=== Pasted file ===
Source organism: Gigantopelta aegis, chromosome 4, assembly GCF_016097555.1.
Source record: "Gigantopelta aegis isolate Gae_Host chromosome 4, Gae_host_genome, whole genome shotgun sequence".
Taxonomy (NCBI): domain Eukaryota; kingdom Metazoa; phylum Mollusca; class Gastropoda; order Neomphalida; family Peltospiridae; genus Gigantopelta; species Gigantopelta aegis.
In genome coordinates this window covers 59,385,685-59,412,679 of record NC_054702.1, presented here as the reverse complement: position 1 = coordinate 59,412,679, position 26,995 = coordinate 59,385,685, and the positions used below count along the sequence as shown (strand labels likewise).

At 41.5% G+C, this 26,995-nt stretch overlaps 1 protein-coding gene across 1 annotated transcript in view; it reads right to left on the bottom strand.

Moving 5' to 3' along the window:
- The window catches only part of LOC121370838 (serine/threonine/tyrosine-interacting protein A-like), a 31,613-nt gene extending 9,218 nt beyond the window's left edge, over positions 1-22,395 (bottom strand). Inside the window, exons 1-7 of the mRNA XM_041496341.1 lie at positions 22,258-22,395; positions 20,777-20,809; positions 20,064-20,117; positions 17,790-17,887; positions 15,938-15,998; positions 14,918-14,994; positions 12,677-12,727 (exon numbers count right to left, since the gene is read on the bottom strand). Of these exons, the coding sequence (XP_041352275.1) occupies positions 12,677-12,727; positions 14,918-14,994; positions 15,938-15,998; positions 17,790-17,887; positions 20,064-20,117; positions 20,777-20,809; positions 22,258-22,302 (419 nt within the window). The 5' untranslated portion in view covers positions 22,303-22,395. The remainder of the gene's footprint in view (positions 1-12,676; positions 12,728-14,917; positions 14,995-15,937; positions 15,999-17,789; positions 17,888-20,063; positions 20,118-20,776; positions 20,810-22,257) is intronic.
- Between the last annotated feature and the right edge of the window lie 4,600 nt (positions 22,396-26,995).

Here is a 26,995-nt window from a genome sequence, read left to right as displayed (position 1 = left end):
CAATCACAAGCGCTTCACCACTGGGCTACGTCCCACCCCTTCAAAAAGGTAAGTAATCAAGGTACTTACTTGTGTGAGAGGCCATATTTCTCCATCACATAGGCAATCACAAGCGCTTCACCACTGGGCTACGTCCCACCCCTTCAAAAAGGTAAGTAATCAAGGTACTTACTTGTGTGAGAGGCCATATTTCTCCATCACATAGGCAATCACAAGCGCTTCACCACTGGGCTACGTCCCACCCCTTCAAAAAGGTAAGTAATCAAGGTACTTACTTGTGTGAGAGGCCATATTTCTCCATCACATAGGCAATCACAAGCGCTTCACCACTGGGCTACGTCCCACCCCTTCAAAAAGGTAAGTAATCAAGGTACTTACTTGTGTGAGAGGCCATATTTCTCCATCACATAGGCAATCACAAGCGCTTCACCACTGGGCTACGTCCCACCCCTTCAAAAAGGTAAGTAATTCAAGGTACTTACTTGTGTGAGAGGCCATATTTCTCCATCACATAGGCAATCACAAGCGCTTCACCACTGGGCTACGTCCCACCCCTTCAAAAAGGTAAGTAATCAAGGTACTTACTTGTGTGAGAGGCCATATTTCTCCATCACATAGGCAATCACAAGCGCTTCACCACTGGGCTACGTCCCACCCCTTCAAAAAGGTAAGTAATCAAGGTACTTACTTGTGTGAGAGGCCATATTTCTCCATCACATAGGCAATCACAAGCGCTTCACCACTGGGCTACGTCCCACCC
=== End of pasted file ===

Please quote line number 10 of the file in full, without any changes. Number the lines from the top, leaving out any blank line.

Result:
CAATCACAAGCGCTTCACCACTGGGCTACGTCCCACCCCTTCAAAAAGGTAAGTAATCAAGGTACTTACTTGTGTGAGAGGCCATATTTCTCCATCACATAGGCAATCACAAGCGCTTCACCACTGGGCTACGTCCCACCCCTTCAAAAAGGTAAGTAATCAAGGTACTTACTTGTGTGAGAGGCCATATTTCTCCATCACATAGGCAATCACAAGCGCTTCACCACTGGGCTACGTCCCACCCCTTCAAAAAGGTAAGTAATCAAGGTACTTACTTGTGTGAGAGGCCATATTTCTCCATCACATAGGCAATCACAAGCGCTTCACCACTGGGCTACGTCCCACCCCTTCAAAAAGGTAAGTAATCAAGGTACTTACTTGTGTGAGAGGCCATATTTCTCCATCACATAGGCAATCACAAGCGCTTCACCACTGGGCTACGTCCCACCCCTTCAAAAAGGTAAGTAATTCAAGGTACTTACTTGTGTGAGAGGCCATATTTCTCCATCACATAGGCAATCACAAGCGCTTCACCACTGGGCTACGTCCCACCCCTTCAAAAAGGTAAGTAATCAAGGTACTTACTTGTGTGAGAGGCCATATTTCTCCATCACATAGGCAATCACAAGCGCTTCACCACTGGGCTACGTCCCACCCCTTCAAAAAGGTAAGTAATCAAGGTACTTACTTGTGTGAGAGGCCATATTTCTCCATCACATAGGCAATCACAAGCGCTTCACCACTGGGCTACGTCCCACCC